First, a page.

Although I was right about fore-foot striking, it was not enough to prevent injuries and extreme exhaustion. I learned that everything takes education, even the most natural ones, especially when you take them into a competitive level.

What I find interesting is that out of my small circle of elite runners I have rarely bumped into someone who are aware of their running form; such questions perplex them sometimes:

  • do you know you toe-push off the ground?
  • do you know you are a heel-striker?
  • do you know your knees are out?
  • do you know your hips have excessive movement?

and there are a lot more I can tell them about the angles they can improve their running form. That is when I say to myself: “yeah, I have been there, I used to think I could run”.

Why Progressive?


Did you know that our body realizes the benefits of an exercise within 8-12 days after the exercise? This fact simply means that our body receives a signal, a hint, about what our expectations are, and it grows towards the expectations. But does it mean we can perform exercises at any level of intensity expecting our body to evolve on the right track? I would say no, though the body moves somehow towards the hints. The reason is if it is not properly recovered from an exercise, we are risking our health and may face injuries, so we are not practically going on the right track.

We stress our body at training, this stress creates the hints, and two major parts in our body grow to meet the requirements:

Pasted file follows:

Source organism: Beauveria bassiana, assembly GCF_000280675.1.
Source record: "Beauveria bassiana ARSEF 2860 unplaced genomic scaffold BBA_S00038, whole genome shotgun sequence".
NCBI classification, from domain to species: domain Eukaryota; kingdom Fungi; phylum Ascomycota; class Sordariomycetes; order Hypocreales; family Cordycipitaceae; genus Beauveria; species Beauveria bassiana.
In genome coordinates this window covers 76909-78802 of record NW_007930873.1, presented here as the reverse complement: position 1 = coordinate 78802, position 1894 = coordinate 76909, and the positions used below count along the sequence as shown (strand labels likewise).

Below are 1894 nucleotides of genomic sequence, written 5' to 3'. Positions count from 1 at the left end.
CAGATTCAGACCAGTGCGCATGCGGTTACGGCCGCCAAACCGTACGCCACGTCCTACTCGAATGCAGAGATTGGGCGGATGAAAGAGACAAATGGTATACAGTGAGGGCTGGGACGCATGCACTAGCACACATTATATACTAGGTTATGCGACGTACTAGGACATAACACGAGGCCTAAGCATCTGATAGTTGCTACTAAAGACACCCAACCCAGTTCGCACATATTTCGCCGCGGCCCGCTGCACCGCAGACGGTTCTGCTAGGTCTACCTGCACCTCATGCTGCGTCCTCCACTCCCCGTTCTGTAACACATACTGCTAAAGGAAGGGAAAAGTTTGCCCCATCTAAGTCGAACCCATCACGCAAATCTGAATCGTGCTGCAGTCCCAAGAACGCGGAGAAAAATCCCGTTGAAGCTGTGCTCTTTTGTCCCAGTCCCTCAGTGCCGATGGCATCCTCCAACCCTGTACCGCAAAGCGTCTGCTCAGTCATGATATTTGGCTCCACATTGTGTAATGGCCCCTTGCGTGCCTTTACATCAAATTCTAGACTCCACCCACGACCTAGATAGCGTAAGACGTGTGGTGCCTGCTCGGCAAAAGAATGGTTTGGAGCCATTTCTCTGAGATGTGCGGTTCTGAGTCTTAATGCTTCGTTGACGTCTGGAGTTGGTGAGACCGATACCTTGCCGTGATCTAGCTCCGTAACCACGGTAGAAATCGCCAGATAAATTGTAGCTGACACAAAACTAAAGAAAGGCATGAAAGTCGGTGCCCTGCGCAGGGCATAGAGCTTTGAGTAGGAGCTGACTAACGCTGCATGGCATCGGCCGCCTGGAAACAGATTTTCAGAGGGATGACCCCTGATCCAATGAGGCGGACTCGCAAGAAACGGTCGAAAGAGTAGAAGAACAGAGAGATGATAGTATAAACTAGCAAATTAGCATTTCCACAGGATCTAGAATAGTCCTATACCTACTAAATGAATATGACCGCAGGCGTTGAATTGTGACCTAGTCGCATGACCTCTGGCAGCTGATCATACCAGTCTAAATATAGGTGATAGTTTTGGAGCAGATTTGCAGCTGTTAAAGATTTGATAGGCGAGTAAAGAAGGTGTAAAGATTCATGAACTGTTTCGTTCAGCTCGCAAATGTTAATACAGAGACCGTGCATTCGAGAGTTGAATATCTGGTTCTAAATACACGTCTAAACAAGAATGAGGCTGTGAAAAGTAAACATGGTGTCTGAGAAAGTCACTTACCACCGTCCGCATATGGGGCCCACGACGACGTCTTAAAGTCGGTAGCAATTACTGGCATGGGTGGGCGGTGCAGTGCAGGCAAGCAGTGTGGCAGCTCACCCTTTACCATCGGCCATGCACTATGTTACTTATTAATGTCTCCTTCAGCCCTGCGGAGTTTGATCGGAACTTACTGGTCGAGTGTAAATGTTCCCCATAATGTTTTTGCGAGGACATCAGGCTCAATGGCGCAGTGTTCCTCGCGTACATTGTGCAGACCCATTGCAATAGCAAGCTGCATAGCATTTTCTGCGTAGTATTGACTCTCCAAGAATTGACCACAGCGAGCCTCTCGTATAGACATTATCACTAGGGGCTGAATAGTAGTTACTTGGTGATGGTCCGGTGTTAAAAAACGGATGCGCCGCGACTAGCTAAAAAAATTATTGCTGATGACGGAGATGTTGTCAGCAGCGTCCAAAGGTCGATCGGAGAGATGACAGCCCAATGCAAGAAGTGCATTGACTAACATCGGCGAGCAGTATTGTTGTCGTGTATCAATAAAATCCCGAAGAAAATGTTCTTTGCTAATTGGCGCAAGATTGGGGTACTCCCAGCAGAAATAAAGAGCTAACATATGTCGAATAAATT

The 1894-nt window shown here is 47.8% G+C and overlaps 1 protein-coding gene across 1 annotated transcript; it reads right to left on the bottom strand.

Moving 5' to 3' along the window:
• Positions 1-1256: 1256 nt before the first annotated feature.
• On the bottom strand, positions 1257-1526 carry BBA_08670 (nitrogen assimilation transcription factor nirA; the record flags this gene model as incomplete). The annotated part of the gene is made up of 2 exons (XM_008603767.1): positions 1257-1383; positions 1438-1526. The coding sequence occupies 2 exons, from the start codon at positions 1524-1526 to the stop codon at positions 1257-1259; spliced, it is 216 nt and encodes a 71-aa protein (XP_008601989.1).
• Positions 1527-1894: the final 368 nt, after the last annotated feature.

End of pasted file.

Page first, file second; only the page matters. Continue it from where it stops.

1. Muscles, tendons and other musculoskeletal tissues
  2. Nervous system

To my experience, most of people are after the first item, getting strong and building lean muscles. No doubt that is more or less the ultimate outcome in appearance, but most of us neglect or do not know about the second point on what role Nervous System plays here and how important it is.

By nervous system, am covering the wiring in our brain combined with the physical nerves going all the way down to the target muscle group and the penetration of the nerves into the area. In this picture, the more nerves grown into the target muscles, the better and stronger those muscles can contract as

Developing nervous system helps your strength a lot. It is a like a shortcut to hours of repeating the same activity to make a muscle or muscle group stronger. Do it right (aim for perfection) to get it faster. Regarding strength and its relation to nervous system,  here is my dear friend David Mace, who is a personal trainer specialized in Calisthenics with this post on strength: 12 Rules For Gaining Strength.


  • Stressing our body is the key to make it shape up but we have to make sure it would be able to catch up
  • If it cannot repair the muscle tears before the next wave of hints, we may end up injured.
  • The training program should allow our body developing in stages until the final goal is met. Kind of a safe approach with short-term milestones.
  • Then comes the importance of adopting perfect forms which results in better nervous system – can also be interpreted as coordination – that can command muscles in the best way to perform the desired activity right.